And like the Eisenbergs, the Felds most valued the opportunities to interact one-on-one with the friendly, candid community representatives.

“It was important to us before moving to meet the community rabbis beforehand,” says Drew. “We really liked that we were able to connect with many rabbis live and thereby get a sense of them and their communities. A number of booths also had real estate agents who helped us to get a sense of the type of home we’d purchase in a given location. Hearing community members’ unfiltered perspectives about life in their respective regions was also really insightful.

First impressions count for a lot, says Drew, and the representatives expressed a genuine interest in cultivating relationships with participants while showcasing the best of their communities.

“Attending a fair and meeting actual community members is not the same as reading about a community on paper,” says Drew. “The human dimension enables you to compare one community after another in rapid succession and make a decision more easily.”

In addition to making the fair accessible to people worldwide, connecting with community representatives online will free attendees from wearing masks, social distancing and arranging for childcare, says Steinig. The online format also offers more streamlined discretion for those who may have private issues to discuss, such as a child’s special needs or recent unemployment.

For those wary of tedious Zoom sessions, Steinig assures it will be anything but boring, as attendees will be able to move through the fair as they would in a virtual reality experience.

“Participants will access a beautiful virtual venue and there will be avatars walking around and escalators going up and down,” she says. “The lobby will have a number of large signs, each linking to an expo hall with smaller street signs” to direct people to their desired destinations.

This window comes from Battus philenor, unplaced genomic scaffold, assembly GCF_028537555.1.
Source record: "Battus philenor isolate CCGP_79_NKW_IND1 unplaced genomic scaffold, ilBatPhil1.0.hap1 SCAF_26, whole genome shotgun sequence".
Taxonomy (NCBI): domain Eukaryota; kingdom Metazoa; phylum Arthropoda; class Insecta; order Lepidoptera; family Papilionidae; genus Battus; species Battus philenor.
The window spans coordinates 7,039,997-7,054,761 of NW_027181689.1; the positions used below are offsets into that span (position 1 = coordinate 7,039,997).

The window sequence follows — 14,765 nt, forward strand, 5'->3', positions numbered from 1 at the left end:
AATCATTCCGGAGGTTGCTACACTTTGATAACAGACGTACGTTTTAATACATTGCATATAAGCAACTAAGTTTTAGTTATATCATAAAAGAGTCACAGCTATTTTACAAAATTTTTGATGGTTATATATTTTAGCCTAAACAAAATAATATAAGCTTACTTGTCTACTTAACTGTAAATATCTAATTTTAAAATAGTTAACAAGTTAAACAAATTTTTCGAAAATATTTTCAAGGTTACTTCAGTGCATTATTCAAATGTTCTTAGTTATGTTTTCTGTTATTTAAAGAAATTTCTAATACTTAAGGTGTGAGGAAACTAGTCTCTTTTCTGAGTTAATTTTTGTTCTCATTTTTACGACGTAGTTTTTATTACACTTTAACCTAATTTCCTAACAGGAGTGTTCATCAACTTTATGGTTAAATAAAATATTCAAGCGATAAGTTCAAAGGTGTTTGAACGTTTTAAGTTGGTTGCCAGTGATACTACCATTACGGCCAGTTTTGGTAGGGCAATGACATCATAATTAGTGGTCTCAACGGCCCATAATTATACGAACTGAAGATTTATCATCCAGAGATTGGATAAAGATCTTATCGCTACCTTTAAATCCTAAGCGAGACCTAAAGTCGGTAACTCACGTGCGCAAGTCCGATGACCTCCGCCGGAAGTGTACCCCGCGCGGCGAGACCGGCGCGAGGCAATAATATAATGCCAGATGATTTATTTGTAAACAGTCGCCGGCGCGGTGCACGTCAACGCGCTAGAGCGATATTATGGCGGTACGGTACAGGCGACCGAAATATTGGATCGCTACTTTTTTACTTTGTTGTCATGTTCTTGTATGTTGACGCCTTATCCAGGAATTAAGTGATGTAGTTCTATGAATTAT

The fair spans 10 hours, and participants may stay as little or as long as they wish. Private appointments with community representatives may be made prior to, during, and after the event. Highlights of the fair will include brief videos showcasing communities, e-brochures available for immediate downloads and discussion groups on topics of interest to participants.

Seven communities and four sponsors will also be spotlighted in longer, pre-recorded seminars on topics including “How to Make Ownership Happen” and “Living Smarter Jewish — Tools to Inspire a Healthy Financial Future” followed by live discussion groups with community representatives.

When registering for the fair, individuals are encouraged to complete a brief survey detailing their demographics, reasons for possible relocation, field of employment, and the stream of Orthodoxy with which they most identify.

Currently, the OU is offering all registrants $5 off the fair’s accompanying 2022 Orthodox Jewish Community Guide, available both in print copy and PDF formats and sells for $15. The beautiful, 64-page color booklet profiles all 2022 communities and sponsors and is an invaluable resource for anyone considering relocation.

Given the importance of researching communities before making an actual move, the OU’s Community Relocation Fair is a one-stop shop for anyone considering a move.

“You need to know which communities are hashkafically appropriate for your family, depending on where you are on the Torah spectrum,” says Steinig. “You want to find a place where you will be comfortable. Besides the fun and excitement of the fair, the most important objective is that it is effective. People are interested in moving for many different reasons and communities are interested in growing, and we’re doing our best to help facilitate a shidduch.”

For more information about the communities and to register for the fair, please visit www.ou.org/fair